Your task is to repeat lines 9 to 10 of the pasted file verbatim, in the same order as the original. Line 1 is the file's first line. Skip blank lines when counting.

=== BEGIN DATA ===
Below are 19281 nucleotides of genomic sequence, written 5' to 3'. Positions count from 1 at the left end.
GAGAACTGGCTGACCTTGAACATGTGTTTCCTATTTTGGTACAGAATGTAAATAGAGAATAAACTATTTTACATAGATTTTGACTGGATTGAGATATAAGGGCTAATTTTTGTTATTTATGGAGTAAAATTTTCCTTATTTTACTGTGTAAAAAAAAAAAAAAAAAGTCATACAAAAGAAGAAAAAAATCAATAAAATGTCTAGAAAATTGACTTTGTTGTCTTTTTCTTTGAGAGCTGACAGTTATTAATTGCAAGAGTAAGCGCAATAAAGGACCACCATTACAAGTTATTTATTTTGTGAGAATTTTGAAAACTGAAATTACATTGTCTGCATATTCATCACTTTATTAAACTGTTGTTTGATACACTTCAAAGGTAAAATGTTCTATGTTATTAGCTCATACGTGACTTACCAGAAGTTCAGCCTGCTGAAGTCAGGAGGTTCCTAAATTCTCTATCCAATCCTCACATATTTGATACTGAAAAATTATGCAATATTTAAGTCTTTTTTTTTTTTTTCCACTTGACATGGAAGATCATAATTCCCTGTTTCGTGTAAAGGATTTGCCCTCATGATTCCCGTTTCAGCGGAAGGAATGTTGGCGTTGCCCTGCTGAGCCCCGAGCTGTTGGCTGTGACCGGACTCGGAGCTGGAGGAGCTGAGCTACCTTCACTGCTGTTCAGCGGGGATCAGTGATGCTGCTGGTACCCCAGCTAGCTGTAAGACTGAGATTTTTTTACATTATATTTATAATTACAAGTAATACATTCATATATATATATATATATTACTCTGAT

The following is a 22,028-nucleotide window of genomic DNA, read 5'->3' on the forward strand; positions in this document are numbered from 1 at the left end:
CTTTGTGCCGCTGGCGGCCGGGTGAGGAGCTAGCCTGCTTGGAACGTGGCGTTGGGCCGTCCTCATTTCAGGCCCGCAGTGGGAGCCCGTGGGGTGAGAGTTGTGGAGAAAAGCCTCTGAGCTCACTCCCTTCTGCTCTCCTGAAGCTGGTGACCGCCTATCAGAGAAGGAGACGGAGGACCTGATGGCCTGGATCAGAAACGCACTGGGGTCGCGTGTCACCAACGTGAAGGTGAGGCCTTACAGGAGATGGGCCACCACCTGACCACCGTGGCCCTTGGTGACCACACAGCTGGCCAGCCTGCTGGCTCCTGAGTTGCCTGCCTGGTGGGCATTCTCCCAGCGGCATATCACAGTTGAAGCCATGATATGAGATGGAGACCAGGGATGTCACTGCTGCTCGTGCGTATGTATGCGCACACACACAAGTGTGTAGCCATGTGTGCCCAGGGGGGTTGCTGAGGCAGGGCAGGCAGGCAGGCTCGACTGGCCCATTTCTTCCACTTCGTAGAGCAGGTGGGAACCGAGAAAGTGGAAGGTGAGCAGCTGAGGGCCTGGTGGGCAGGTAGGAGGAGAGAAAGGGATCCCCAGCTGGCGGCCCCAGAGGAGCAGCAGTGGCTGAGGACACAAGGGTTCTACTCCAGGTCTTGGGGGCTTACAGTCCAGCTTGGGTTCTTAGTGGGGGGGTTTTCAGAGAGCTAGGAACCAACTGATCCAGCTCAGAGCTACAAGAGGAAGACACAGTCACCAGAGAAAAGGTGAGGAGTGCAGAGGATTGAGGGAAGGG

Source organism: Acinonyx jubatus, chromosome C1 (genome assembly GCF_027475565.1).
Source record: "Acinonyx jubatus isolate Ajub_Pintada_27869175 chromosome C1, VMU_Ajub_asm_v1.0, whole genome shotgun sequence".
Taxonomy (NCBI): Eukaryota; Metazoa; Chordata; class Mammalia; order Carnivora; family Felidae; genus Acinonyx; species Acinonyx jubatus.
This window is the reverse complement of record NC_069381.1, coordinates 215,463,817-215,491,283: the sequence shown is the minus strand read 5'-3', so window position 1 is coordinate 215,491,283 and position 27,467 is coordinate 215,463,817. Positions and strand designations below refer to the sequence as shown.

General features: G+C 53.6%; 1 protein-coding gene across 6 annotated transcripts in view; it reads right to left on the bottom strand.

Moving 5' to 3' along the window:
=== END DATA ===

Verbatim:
General features: G+C 53.6%; 1 protein-coding gene across 6 annotated transcripts in view; it reads right to left on the bottom strand.

Moving 5' to 3' along the window: